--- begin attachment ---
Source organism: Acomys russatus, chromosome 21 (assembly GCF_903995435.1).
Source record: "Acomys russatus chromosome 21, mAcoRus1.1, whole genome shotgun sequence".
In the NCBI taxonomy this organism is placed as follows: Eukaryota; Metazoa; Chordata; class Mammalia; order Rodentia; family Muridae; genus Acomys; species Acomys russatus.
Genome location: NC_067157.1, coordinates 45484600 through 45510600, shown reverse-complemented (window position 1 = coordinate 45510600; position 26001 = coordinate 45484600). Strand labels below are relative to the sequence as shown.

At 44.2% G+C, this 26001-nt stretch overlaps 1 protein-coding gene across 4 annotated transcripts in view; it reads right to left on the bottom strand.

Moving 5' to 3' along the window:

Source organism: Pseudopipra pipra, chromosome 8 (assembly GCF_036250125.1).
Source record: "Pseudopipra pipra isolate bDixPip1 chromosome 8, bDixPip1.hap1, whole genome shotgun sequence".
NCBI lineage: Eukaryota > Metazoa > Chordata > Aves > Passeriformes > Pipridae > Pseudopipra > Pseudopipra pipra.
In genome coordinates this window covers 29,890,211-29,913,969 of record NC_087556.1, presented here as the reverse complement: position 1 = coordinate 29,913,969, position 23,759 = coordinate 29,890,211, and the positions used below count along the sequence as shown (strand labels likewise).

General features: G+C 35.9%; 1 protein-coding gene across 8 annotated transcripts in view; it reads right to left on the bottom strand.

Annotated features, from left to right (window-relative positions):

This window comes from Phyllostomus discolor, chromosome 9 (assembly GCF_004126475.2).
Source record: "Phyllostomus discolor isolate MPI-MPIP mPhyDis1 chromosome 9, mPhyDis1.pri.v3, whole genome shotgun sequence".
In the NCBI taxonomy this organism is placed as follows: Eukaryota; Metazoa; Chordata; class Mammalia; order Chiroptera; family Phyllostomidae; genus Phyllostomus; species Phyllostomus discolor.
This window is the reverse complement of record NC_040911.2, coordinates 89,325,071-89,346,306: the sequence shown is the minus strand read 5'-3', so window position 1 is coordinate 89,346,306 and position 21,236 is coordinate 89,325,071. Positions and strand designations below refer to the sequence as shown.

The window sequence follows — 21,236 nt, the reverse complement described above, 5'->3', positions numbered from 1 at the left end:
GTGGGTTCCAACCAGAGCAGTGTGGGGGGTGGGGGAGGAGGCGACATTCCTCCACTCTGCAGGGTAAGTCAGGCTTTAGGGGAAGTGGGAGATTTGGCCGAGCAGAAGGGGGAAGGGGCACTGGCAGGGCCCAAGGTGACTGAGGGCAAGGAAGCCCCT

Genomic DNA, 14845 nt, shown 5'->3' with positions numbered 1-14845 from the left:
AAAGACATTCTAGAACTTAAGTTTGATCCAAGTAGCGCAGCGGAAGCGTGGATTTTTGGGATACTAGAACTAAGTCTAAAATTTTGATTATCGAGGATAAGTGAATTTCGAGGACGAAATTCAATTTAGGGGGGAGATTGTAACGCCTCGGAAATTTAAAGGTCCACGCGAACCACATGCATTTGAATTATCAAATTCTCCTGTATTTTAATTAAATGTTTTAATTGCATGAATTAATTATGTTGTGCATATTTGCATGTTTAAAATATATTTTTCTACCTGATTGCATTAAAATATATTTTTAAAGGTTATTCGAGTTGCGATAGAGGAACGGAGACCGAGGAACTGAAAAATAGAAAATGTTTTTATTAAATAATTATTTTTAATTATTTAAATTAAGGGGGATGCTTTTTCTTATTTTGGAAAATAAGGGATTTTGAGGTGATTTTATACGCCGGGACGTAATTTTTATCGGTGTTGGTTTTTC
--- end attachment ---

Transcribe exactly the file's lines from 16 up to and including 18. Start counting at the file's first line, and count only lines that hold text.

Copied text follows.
This window is the reverse complement of record NC_040911.2, coordinates 89,325,071-89,346,306: the sequence shown is the minus strand read 5'-3', so window position 1 is coordinate 89,346,306 and position 21,236 is coordinate 89,325,071. Positions and strand designations below refer to the sequence as shown.

The window sequence follows — 21,236 nt, the reverse complement described above, 5'->3', positions numbered from 1 at the left end:
GTGGGTTCCAACCAGAGCAGTGTGGGGGGTGGGGGAGGAGGCGACATTCCTCCACTCTGCAGGGTAAGTCAGGCTTTAGGGGAAGTGGGAGATTTGGCCGAGCAGAAGGGGGAAGGGGCACTGGCAGGGCCCAAGGTGACTGAGGGCAAGGAAGCCCCT